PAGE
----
Trivia for The Lord of the Rings
Legolas's arrows in the final battle are computer generated. It would not have been physically possible for the most gifted archer to fire off so many arrows so quickly.
It is estimated that filming of the trilogy pumped about $200,000,000 into the New Zealand economy. The New Zealand government even created a Minister for Lord of the Rings, whose remit was to exploit all the economic opportunities the films represented.
During the Council of Elrond, leaves are continually falling in the background to suggest that this is a meeting that is taking place outside. This meant about half a dozen crew members were positioned above the set, dropping leaves at various intervals. This also meant that the production department had to collect sacks and sacks of leaves during autumn, and of course dead leaves turn brown fairly quickly. Which also meant that every single one of those leaves had to be individually painted.
During filming, most of the members of the Fellowship took up surfing in New Zealand in their spare time. Among them was Viggo Mortensen, who wiped out terribly one day, and bruised one whole side of his face. The next day, makeup tried to mask the bruising and swelling, but were unsuccessful. Instead, Peter Jackson opted to film Mortenson from one side for the entire scene. In the scene in the Mines of Moria when they find the grave of Gimli's relative, Aragorn is only seen from one side in the whole scene.
Christopher Lee reads "The Lord of the Rings" once a year and is the only member of the cast and crew ever to have met J.R.R. Tolkien.
Peter Jackson's two children are listed in the end credits as "Cute Hobbit Children".
Gandalf's painful encounter with a ceiling beam in Bilbo's hobbit-hole was not in the script - Ian McKellen banged his forehead against the beam accidentally, not on purpose. But Peter Jackson thought McKellen did a great job "acting through" the mistake, and so kept it in.
Viggo Mortensen kept his sword with him at all times off set so that he could remain in character. He was questioned several times by police after reviewing his training sessions with the sword and being spotted by members of the public.
When the firework blows up in Merry and Pippin's hands the high-pitched scream is actually Billy Boyd, who didn't know the firework was going to explode.
When Pippin is being hit with the apples after asking about second breakfast, it is Viggo Mortensen himself chucking the apple at his head. They had to shoot the scene 16 times to get it just right, and Billy Boyd says he believes Mortensen enjoyed himself immensely.
Gimli's line "Nobody tosses a dwarf!" was filmed after the "Toss me" line in The Lord of the Rings: The Two Towers (2002).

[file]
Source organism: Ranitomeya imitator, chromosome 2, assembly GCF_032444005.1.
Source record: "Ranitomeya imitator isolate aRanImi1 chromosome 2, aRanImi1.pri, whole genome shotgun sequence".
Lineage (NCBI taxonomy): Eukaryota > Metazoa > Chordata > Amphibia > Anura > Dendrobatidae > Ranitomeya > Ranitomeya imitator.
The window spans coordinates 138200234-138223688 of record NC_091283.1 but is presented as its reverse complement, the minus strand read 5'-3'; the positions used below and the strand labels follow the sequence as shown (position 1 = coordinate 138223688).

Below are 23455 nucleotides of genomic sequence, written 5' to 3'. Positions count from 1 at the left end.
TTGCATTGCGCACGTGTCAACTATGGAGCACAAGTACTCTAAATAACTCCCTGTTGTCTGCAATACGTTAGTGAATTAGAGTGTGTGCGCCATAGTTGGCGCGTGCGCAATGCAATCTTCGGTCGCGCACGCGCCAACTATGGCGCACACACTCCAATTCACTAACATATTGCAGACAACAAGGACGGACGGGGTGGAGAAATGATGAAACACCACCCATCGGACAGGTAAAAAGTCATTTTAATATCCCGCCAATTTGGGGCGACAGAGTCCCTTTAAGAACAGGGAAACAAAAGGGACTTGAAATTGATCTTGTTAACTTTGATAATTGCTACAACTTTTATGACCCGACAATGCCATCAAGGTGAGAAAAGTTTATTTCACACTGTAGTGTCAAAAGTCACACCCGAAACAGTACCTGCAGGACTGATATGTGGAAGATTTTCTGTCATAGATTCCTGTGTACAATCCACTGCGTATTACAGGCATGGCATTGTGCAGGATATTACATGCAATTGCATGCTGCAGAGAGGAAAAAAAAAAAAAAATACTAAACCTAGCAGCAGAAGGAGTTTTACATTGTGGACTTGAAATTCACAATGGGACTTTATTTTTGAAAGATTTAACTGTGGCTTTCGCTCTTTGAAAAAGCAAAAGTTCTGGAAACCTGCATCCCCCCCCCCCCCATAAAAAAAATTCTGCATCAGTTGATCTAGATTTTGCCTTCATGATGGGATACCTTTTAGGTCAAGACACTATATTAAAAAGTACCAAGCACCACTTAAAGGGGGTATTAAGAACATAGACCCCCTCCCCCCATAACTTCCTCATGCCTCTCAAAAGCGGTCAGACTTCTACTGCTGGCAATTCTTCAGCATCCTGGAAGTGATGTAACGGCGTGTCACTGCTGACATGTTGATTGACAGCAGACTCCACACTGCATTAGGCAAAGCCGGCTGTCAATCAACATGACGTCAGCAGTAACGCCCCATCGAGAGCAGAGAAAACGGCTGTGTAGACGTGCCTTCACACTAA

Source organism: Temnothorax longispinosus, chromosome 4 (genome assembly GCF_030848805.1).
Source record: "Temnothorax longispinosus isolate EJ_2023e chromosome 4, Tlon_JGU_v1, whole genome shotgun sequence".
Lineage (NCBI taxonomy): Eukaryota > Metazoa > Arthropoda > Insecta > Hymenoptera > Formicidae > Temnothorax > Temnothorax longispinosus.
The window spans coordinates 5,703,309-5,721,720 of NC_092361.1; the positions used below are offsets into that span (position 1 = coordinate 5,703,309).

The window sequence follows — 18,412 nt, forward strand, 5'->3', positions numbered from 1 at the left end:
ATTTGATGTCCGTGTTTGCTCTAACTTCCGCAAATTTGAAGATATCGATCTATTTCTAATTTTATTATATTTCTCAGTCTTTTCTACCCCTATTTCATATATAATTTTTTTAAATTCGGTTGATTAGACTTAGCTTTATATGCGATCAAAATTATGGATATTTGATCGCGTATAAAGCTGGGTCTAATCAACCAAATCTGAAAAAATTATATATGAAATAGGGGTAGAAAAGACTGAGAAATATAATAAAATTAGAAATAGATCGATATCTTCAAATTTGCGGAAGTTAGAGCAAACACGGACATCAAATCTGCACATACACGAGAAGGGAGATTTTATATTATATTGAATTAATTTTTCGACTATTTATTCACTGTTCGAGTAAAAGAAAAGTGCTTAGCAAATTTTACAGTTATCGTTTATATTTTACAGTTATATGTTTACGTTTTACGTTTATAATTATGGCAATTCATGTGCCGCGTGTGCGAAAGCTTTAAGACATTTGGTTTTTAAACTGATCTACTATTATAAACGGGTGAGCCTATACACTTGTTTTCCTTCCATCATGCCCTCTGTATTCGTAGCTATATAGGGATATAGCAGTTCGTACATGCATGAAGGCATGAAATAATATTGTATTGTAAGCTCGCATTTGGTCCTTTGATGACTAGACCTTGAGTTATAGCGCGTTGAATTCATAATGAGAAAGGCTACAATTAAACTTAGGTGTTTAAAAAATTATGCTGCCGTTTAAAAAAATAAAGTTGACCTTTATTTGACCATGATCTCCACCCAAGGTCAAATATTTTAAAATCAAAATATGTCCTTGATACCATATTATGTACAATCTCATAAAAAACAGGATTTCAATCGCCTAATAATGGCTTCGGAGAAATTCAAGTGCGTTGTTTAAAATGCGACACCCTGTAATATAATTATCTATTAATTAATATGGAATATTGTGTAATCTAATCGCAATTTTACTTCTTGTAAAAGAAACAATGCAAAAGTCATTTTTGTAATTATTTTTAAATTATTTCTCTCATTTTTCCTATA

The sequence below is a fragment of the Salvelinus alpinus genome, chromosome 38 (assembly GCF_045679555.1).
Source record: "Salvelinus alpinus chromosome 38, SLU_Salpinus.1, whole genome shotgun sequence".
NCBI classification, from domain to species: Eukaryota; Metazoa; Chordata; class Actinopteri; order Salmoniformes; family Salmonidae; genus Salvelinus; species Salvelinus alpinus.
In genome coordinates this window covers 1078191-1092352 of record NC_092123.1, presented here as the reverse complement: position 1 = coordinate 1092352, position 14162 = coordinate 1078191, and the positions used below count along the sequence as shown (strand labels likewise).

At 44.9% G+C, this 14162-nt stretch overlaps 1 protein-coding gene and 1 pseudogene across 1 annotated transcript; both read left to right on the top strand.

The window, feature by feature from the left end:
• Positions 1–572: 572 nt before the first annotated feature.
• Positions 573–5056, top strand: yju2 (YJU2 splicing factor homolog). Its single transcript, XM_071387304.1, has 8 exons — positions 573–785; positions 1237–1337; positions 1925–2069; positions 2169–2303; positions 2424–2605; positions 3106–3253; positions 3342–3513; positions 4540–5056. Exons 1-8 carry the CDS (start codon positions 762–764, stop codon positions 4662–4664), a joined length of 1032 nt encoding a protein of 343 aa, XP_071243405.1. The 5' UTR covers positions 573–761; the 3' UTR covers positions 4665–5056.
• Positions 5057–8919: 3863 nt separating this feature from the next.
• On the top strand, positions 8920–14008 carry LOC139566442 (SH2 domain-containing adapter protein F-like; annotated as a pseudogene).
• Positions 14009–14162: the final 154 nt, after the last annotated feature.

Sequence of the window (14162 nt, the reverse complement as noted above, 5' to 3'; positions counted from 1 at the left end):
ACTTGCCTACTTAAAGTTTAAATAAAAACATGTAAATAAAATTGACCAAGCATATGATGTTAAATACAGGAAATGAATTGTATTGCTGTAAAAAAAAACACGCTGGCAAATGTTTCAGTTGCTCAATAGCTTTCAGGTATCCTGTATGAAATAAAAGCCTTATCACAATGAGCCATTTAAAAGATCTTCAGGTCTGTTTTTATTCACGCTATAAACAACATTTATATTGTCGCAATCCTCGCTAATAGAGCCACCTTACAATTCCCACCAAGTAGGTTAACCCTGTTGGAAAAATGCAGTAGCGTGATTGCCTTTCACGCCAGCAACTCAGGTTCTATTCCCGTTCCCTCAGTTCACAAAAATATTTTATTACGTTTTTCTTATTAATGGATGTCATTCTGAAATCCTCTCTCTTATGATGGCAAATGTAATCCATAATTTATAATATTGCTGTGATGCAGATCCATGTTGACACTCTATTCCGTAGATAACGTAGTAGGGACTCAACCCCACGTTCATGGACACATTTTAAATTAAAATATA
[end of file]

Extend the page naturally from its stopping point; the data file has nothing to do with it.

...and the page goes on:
Peter Jackson can be glimpsed outside the Prancing Pony holding a carrot. Originally it was supposed to be a pipe, but after a couple of puffs, he felt sick and went for the carrot instead.
When Gandalf has his big stand-off scene with the Balrog, Ian McKellen is actually acting to a ping pong ball.
The ironic part about the Fellowship mourning the loss of Gandalf was, at that point, none of the cast members had met Ian McKellen, let alone seen him dressed up as the wizard.
Sean Astin and Elijah Wood spent most of their scenes acting to an orange ping pong ball which was turned into Gollum in post-production.
When Gollum eats a whole fish, it's actually Andy Serkis chewing on a fish-shaped lolly.
The scene where Gandalf calls for his horse and Shadowfax comes galloping across the fields and straight up his master was achieved in the very first take.
The Dead Marshes were actually a water-filled parking lot, the same one that had doubled up for outside the mines of Moria in "The Fellowship of the Ring". Passengers in passing trains on the adjacent railway line were able to see Elijah Wood, Sean Astin and Andy Serkis performing onset.
The Main Door of Helm's Deep was built so heavily and so well that the real battering ram that was built to knock down the gates failed to do so until the door was weakened. Someone had built the door a little bit too well and Peter Jackson can heard on the Extended Edition DVD commenting that if they had to defend a castle, he would want the WETA workshop guys to build the door.
On the wall of Helm's Deep during the battle, a one-eyed warrior turns to the camera, revealing his scarred empty socket. The performer who played him showed up as an extra, wearing an eye patch; director Peter Jackson politely asked to see what was under the patch, and then inquired if the gentleman would be interested in appearing in the film sans eye patch. The gentleman was reluctant at first and quite self-conscious, but afterward said the experience had made him more comfortable with his condition.
Between takes, Brad Dourif stayed in character by continuing to speak with an English accent until all his footage had been completed. This was so convincing that, at the end, when he spoke with his normal voice again, Bernard Hill thought that his English accent was real and that his American accent must be fake.
Viggo Mortensen broke two toes while kicking the steel helmet by the orc pyre, and that take is the one that actually appears in the movie. Peter Jackson said that was really impressed with the shout of pain Aragorn cried out for the fate of the two hobbits, realizing only later that it was pain already, but for his two toes instead. He was also impressed by the fact that Mortensen continued acting even if so seriously injured.